The La Brea Tar Pits in Los Angeles consist of areas where oil seeping to the surface causes the ground to be the consistency of a tarry asphalt. Because it often looked and felt like solid ground, unsuspecting animals (back as far as the dinosaurs) and perhaps some humans, have wandered in, only to become terminally stuck. Why did they wander in? I’ll bet it was because the most luscious plants, fruits, and flowers were right, smack dab in the middle.
I was reminded of this fascinating and macabre natural phenomenon the other day during a discussion of systems as they impact operational design over time. One of the most powerful advances in justice system technology today over the technology originally deployed in the ’80s, 90s, and even early ‘2000s is also one of the most overlooked: the configurability of Enterprise Content Management (ECM) workflow.
Back in the “old days”, the processing and business rules of the enterprise were largely hard coded into the automated systems then being deployed. At the time, there was a stark tradeoff, often not fully understood or appreciated, but as inexorable as the Tar Pits. On the one hand, having the system do as much of the processing as possible tended to maximize efficiency: all those luscious savings and efficiencies beckoning to be realized. The tradeoff was that any changes to the business rules were at best costly and time consuming, requiring high-priced programming and software upgrades.
In many cases, change was simply not possible. Once I had to explain to a group of legislators why the legacy court automation system could not accommodate a proposed policy change. They were puzzled and upset – the change seemed, to them, to be a small thing. In fact, in some ways, it WAS a small thing. Unfortunately, not all small things were easy. For example, moving the Capitol Building a foot to the north wouldn’t be a long move, but it sure wouldn’t be easy.
Generally, tradeoffs were made by balancing the best guess of what would be the long-term business environment and practice with “externalizing” much of the operational rules (in today’s parlance, that is “workflow”). Thus, the systems did as much of the heavy lifting as was thought to be unlikely to change; while much that could have otherwise been automated was still done by people in order to retain some capacity to change when the environment, needs, laws, personnel, etc. changed.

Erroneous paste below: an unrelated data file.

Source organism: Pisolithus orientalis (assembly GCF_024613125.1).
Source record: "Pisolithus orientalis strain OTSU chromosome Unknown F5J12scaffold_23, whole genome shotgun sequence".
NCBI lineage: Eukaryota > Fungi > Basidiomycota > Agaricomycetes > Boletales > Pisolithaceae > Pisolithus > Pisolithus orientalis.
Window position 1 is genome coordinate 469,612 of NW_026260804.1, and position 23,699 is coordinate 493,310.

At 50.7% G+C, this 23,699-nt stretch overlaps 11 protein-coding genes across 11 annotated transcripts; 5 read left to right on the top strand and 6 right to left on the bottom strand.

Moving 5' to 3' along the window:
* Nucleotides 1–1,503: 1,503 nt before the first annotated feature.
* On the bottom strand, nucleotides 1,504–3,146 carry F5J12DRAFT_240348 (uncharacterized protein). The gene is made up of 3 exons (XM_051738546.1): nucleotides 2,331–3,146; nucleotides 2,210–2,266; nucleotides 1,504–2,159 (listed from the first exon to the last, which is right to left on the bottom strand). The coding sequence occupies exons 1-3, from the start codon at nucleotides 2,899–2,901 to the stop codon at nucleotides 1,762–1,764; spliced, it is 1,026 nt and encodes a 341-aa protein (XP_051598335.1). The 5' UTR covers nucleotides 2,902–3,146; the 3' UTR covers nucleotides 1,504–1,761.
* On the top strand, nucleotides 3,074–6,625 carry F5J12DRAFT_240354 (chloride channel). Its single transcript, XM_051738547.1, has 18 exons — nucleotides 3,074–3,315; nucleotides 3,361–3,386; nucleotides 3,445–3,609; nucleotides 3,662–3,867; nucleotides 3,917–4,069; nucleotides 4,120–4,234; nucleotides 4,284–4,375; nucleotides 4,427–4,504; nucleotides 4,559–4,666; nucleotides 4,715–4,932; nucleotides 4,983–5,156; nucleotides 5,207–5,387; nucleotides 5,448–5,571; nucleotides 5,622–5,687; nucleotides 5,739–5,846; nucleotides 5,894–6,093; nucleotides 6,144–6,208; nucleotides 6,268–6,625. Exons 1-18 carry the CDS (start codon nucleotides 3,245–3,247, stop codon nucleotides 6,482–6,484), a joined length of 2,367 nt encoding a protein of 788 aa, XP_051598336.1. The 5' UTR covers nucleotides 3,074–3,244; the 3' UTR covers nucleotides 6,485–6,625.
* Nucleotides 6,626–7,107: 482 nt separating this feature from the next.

For this reason, the advent of configurable workflow in ECM systems has changed the game. No longer do the alluring benefits of standardizing and incorporating business rules and processes into the system have to “trap” the justice system, and its constituent entities (courts, prosecutors, law enforcement, jails, corrections, etc.) into immobility. Workflow redesign necessitated by both internal changes (say an expansion or move of a courthouse or implementation of a new jury system) and changes by another agency (say the way a new jail inmate tracking system interacts with the court’s calendaring system) can be handled through configuration updates performed by trained court staff, as opposed to major systems changes.
In the earlier stages of ECM penetration into the justice system, workflow was perhaps the most overlooked and underrated benefit; while more obvious hard savings, such as storage, security, and accessibility were relied upon for much of the up-front business justification. Even though the understanding of the benefits from workflow implementation is growing, it is important not to lose sight of the concomitant strategic power of and need for configurability. Otherwise, an inflexible ECM system without robust, powerful, and easily managed configurability will be like an unpaved path into the middle of the Tar Pits.